Information technology and changing organisational governance structures : a re-examination of the audit function

Kien, Sia Siew (1994). Information technology and changing organisational governance structures : a re-examination of the audit function Master's Thesis, School of Business, University of Queensland.

       
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Author Kien, Sia Siew
Thesis Title Information technology and changing organisational governance structures : a re-examination of the audit function
School, Centre or Institute School of Business
Institution University of Queensland
Publication date 1994
Thesis type Master's Thesis
Total pages 136
Language eng
Subjects 14 Economics
Formatted abstract
Advancement in information technology and the intensification of competition are driving many of the organisational changes that have occurred in recent years, e.g., business process re-engineering, outsourcing, downsizing, and participation in inter-organisational systems. The consequential changes in the control environment are a major concern to auditors. A theoretical framework based on the notion of efficient contracting has been developed in this study to help auditors assess the audit impacts of such organisational changes.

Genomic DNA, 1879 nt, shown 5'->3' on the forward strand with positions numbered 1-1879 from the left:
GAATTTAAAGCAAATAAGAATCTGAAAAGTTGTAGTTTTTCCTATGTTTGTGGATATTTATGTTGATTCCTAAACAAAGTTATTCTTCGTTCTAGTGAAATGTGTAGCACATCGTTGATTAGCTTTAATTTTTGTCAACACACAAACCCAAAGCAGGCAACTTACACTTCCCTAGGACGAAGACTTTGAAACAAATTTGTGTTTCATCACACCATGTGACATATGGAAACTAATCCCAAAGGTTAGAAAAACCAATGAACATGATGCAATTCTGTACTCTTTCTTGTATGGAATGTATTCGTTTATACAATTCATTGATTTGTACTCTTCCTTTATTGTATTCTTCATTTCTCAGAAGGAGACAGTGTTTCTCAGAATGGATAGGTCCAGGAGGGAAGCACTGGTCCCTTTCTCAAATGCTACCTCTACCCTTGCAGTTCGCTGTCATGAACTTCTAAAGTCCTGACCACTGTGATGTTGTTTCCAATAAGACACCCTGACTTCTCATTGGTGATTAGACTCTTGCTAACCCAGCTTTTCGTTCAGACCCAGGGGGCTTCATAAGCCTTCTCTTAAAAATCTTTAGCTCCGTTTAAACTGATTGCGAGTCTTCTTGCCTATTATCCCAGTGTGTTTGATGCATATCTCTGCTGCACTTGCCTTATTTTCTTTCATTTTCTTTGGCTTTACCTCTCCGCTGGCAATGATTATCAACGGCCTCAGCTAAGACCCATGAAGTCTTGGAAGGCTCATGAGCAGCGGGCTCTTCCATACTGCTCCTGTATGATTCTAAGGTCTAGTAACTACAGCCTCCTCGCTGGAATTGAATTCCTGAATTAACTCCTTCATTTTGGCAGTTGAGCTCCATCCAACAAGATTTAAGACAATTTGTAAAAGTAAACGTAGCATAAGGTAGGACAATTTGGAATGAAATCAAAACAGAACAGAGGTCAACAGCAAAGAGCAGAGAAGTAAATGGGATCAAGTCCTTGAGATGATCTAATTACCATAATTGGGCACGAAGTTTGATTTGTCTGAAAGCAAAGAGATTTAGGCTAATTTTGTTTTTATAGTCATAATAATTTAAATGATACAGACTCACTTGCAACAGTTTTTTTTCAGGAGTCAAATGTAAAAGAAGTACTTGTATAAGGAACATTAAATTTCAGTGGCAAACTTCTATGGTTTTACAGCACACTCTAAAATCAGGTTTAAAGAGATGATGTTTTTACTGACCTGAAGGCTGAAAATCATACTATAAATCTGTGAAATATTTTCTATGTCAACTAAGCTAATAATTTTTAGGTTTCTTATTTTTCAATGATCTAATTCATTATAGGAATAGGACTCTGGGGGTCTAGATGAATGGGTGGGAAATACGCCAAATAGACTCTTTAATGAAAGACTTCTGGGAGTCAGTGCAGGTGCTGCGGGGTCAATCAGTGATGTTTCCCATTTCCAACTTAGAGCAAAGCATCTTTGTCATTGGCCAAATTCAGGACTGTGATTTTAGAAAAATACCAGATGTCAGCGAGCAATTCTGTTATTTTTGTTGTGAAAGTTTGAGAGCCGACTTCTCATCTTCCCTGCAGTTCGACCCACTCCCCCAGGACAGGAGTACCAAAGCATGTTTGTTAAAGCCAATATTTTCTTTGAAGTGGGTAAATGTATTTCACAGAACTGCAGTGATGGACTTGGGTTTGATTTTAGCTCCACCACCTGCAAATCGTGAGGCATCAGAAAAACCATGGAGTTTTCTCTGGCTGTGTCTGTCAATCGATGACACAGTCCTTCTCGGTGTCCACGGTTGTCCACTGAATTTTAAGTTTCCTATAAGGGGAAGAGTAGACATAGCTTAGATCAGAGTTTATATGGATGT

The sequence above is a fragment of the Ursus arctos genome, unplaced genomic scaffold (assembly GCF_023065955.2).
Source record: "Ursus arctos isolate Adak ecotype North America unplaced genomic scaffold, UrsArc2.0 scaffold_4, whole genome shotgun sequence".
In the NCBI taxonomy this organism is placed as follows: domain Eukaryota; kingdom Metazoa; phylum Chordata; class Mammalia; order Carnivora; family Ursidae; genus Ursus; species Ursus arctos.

Five hypotheses relating to BPR, outsourcing, and traditional audit approaches were formulated. They were tested via open-ended interviews and questionnaires administered to auditors in an international accounting firm. The findings provided weak support for the propositions that outsourcing is a strategic move to "external hierarchy" governance and it often affects transactions with medium-high market dimensions. Traditional audit approaches are shown to be tailored more for "internal hierarchy" governance. However, no clear inference can be made about BPR due to an inconsistency in definition.

The implications for auditors are (a) audit risk assessment should take into account glaring mismatches between transaction characteristics and the efficient governance structure; ( b ) development of systematic audit approaches for "non-traditional" controls should be considered; (c) traditional audit approaches may be inadequate or counter-productive from the contingency perspective of efficient governance structure; (d) reliance on substantive testing should be increased in the short-term; and (e) a long run business focus should be adopted. The generalisability of the findings is severely limited due to the small sample size and crude measuring instruments. Future research may wish to further refine the theoretical framework and develop well-validated measuring instruments. More specific case studies should be considered.


Document type: Thesis
Collection: UQ Theses (non-RHD) - UQ staff and students only
 
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Created: Thu, 21 Oct 2010, 11:40:10 EST by Ning Jing on behalf of The University of Queensland Library